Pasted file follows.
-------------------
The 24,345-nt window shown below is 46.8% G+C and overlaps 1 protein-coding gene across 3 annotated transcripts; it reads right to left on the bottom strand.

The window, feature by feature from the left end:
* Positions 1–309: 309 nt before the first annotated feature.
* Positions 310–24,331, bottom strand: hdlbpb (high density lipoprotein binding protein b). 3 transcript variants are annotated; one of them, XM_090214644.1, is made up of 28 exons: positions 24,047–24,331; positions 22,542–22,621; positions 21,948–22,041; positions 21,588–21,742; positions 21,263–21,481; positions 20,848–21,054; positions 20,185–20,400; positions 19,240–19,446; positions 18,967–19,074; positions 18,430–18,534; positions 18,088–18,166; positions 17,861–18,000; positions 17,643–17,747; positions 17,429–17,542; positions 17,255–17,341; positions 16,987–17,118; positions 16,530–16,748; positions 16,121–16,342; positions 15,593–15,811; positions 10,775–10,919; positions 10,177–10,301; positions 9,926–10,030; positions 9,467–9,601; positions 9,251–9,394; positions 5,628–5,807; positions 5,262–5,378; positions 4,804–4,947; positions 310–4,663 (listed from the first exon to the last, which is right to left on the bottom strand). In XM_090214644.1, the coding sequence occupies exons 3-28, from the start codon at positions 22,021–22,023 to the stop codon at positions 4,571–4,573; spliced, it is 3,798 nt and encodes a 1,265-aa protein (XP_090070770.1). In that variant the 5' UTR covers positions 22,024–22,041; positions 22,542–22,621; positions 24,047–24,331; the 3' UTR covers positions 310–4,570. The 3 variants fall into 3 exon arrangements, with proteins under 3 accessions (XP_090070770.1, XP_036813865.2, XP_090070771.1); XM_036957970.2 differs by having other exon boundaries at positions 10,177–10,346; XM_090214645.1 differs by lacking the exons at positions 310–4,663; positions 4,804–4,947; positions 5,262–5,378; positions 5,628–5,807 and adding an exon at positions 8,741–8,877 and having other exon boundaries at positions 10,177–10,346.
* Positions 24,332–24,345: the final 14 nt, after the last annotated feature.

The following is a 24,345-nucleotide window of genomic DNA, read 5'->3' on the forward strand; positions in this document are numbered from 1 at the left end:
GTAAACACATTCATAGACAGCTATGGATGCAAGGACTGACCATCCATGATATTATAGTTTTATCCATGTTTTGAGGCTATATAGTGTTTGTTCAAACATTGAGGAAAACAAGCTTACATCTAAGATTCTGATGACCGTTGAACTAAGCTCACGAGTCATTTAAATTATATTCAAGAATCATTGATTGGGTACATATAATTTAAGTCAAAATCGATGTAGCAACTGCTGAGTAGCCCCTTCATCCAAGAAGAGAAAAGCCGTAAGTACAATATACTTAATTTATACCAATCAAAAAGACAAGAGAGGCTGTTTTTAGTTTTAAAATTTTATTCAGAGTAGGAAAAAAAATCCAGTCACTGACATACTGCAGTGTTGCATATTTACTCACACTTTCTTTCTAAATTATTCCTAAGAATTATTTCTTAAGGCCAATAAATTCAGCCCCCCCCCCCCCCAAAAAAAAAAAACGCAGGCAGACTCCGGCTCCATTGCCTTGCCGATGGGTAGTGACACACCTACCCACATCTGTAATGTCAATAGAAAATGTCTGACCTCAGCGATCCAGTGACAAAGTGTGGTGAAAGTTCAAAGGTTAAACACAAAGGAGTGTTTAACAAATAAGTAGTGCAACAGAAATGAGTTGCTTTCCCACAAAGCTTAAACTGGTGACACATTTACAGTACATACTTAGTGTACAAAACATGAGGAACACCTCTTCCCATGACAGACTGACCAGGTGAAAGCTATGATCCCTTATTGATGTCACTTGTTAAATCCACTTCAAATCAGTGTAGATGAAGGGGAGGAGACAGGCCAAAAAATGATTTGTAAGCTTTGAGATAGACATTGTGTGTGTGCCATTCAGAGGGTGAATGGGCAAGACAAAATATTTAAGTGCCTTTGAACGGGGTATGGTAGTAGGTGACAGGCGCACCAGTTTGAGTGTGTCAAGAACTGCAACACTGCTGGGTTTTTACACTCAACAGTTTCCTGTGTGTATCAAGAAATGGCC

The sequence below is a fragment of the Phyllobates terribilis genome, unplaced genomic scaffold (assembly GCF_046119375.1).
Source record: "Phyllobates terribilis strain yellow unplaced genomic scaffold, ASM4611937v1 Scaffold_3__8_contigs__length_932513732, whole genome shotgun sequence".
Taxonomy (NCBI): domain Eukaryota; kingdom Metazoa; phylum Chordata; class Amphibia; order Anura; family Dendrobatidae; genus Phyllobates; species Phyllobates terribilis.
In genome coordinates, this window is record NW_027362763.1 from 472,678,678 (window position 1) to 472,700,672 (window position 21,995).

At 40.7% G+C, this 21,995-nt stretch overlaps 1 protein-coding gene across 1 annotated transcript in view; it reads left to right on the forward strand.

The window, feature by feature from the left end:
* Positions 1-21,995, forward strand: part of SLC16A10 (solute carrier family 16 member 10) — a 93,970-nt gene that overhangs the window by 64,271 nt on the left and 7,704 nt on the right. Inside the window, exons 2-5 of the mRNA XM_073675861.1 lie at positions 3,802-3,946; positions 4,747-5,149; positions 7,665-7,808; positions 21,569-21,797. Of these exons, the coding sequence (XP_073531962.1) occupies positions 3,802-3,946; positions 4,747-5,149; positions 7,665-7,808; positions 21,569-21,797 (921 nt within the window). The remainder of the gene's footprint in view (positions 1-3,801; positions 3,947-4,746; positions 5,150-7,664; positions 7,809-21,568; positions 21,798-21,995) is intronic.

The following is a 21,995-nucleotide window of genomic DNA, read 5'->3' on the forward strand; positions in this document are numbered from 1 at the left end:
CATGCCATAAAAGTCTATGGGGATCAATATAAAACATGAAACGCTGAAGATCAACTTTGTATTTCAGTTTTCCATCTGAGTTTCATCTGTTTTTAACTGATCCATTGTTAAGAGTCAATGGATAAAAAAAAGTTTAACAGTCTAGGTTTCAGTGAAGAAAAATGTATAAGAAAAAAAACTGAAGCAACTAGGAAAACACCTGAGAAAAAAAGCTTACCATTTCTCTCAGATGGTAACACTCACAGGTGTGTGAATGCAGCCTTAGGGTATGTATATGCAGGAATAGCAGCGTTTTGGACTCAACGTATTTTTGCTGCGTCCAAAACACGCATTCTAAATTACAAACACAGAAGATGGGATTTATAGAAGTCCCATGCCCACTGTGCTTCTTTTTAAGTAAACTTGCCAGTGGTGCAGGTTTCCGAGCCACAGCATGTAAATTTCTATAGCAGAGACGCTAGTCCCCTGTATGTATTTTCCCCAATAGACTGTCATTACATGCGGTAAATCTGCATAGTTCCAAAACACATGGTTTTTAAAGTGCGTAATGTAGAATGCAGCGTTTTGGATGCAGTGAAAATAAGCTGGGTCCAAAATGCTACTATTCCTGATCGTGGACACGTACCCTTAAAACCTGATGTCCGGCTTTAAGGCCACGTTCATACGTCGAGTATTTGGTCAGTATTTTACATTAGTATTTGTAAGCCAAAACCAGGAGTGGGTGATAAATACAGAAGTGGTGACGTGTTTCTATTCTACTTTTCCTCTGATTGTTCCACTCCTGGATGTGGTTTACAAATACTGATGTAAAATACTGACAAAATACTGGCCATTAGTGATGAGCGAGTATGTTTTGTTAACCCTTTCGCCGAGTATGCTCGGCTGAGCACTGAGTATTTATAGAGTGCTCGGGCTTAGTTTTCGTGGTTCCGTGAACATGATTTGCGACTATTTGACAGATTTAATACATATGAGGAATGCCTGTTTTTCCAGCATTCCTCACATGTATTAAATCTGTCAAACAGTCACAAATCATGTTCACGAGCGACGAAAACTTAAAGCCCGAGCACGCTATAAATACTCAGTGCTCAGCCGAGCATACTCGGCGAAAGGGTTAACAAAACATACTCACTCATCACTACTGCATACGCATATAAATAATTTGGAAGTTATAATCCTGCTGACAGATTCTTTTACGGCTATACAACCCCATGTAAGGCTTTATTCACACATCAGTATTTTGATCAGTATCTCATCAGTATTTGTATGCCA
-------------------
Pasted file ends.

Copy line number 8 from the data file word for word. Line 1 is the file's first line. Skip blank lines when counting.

The sequence below is a fragment of the Phyllobates terribilis genome, unplaced genomic scaffold (assembly GCF_046119375.1).